A craftivist encounter on the Downs, Bristol

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Well, apologies to those of you who follow this blog regularly.  As I said in an earlier post, this is my very busiest time of year in my day job, but the worst of it is almost over.  The teaching has finished and now the assessment begins in earnest, but it is less demanding than the face-to-face work and I should be able to get back to my more creative work.

As I still haven’t made anything worth talking about, I thought I would post about this bit of craftivism I found on a recent walk with my dog.  We came over a rise in the ground and I saw the bench in the photo at the top of the post.  I could see the little knitted bands on the arms for the bench so I went over to have a look while the dog was snuffling around in some bushes.

I don’t particularly like yarn-bombing, which is what this form of craftivisim is.  I don’t like the imposition of generally fairly crude knitting in garish colours on the landscape.  I do like the protest against the homogenization of the high street and the way that we buy branded goods rather than encouraging local producers.  I like the protest against every town in England looking just like every other town with its Tesco, M&S, Sainsbury’s, trainer shops, Nandos and so on.  But the imposition of another person’s taste can be just as bad.  So I am in two minds about seeing knitting wrapped round the iron arm of a bench on one of Bristol’s best-loved open spaces with its spectacular views over the Avon Gorge.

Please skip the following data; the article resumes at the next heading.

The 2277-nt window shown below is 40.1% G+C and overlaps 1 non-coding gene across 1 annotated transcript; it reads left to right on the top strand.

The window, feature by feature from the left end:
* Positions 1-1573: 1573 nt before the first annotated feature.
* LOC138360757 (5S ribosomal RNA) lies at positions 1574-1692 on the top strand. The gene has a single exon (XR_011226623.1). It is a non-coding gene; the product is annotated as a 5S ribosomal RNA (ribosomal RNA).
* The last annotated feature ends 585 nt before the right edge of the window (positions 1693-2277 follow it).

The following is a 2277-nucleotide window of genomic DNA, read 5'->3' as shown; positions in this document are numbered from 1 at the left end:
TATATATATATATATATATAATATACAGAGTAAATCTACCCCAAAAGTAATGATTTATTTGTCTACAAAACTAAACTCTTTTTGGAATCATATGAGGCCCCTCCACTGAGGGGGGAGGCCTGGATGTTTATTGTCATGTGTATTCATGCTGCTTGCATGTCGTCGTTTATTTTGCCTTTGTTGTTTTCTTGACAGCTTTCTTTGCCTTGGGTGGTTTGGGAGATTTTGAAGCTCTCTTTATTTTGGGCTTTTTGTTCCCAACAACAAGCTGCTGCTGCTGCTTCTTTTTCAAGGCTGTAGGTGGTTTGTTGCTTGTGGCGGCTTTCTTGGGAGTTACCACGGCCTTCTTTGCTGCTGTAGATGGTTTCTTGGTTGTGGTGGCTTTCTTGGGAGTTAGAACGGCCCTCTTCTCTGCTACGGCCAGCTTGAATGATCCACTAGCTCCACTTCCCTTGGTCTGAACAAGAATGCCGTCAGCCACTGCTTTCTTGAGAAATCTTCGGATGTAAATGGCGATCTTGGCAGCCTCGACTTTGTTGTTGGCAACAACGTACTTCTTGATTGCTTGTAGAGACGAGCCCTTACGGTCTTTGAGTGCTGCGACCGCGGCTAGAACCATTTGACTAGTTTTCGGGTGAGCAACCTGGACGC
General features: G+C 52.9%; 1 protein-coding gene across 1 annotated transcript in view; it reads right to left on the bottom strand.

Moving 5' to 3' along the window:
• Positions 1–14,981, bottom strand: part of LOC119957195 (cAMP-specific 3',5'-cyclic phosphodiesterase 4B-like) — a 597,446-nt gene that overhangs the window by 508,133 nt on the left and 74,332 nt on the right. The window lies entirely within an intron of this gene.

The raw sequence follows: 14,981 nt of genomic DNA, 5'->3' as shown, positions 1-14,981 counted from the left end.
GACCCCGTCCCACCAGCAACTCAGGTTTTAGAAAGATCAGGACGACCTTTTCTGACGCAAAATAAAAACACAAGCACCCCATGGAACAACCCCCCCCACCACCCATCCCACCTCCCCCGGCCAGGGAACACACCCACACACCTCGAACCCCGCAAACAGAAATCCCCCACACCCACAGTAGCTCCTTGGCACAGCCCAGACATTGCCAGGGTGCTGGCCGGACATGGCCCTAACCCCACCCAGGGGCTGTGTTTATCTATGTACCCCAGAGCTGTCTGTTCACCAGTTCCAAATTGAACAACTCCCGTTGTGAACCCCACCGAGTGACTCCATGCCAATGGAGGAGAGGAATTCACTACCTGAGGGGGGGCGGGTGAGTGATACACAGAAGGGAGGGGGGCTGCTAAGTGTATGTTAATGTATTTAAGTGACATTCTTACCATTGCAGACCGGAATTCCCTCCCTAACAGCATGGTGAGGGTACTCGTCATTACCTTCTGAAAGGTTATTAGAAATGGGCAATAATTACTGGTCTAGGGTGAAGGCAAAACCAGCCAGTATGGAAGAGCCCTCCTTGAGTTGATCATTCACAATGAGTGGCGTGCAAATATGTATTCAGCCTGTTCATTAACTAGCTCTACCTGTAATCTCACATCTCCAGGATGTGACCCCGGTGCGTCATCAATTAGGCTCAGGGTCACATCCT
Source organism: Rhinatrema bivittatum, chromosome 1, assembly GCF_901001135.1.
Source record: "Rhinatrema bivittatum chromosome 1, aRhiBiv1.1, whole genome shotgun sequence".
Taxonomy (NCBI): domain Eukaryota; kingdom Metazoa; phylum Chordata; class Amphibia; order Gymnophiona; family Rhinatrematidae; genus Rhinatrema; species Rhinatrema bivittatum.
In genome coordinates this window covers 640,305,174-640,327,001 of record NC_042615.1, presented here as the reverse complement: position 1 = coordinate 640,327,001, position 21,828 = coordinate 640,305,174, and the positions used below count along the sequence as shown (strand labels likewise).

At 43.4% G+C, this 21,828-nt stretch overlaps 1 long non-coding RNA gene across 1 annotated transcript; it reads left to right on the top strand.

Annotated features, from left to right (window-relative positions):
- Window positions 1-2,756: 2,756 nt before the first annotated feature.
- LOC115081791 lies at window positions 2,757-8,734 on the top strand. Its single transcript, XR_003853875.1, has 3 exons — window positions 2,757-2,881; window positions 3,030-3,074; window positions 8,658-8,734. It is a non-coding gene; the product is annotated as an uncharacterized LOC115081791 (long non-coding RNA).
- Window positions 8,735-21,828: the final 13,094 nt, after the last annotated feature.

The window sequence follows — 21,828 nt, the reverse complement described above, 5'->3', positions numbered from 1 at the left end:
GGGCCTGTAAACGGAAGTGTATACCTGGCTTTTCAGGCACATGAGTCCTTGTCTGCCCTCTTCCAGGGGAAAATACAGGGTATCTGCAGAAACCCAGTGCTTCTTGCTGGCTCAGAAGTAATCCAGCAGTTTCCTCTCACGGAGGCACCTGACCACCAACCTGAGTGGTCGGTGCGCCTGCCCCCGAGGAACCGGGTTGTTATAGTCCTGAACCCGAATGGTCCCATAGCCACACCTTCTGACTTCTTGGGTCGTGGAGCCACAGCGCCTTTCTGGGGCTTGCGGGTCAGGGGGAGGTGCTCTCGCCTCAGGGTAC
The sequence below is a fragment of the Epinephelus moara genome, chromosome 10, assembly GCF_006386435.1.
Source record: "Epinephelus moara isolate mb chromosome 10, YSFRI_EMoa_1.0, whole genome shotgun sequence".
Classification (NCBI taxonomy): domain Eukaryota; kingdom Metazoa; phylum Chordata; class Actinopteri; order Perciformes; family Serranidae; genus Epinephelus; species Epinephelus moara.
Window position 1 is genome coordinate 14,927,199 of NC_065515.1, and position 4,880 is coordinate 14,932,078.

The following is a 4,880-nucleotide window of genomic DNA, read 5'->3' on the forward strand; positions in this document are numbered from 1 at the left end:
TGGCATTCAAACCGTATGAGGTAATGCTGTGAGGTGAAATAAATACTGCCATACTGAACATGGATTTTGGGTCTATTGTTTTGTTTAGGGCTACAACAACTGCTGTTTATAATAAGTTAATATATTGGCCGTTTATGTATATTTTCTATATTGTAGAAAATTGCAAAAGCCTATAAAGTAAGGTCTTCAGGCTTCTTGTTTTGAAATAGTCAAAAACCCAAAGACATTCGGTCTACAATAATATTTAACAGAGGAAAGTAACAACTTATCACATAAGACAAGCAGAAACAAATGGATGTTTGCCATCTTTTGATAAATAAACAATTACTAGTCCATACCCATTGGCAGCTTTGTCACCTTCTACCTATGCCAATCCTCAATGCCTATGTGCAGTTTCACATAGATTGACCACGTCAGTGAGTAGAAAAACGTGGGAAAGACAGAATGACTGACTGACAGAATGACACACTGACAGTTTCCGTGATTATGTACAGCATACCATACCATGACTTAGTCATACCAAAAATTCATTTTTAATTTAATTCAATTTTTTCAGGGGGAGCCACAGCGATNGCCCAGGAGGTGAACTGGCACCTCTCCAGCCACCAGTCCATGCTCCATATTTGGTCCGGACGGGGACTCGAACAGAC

I am still not sure, but I really did like the accompanying note which tied in the craftivism to the local area.  I am very keen on the idea that story and place cannot be separated.  Story makes place.  And this was a very moving story and one which it was good to have told.  There was a poem and the biography of the poet:

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I came away from the encounter feeling more part of a location that I have walked through with my dogs for years, with a greater sense of belonging.  I am still unconvinced about craftivism, but I thought this was a good experience of it.

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2 thoughts on “A craftivist encounter on the Downs, Bristol

  1. This will probably sound as though I’m being unkind, but yarn bombing always seems to look as though it’s been done just because it ought to be. I have never seen anything that looks in keeping with the surroundings which implies that no consideration was given to design. I’ll ‘shut up’ now……

    1. But it’s so un-pc to say so, isn’t it. I agree with you about the unsympathetic-ness. I think the Craft Collectivist’s little embroidered protest quilts are a lot nicer. But stripes of crude acrylic yarn are pretty horrible. I agree.

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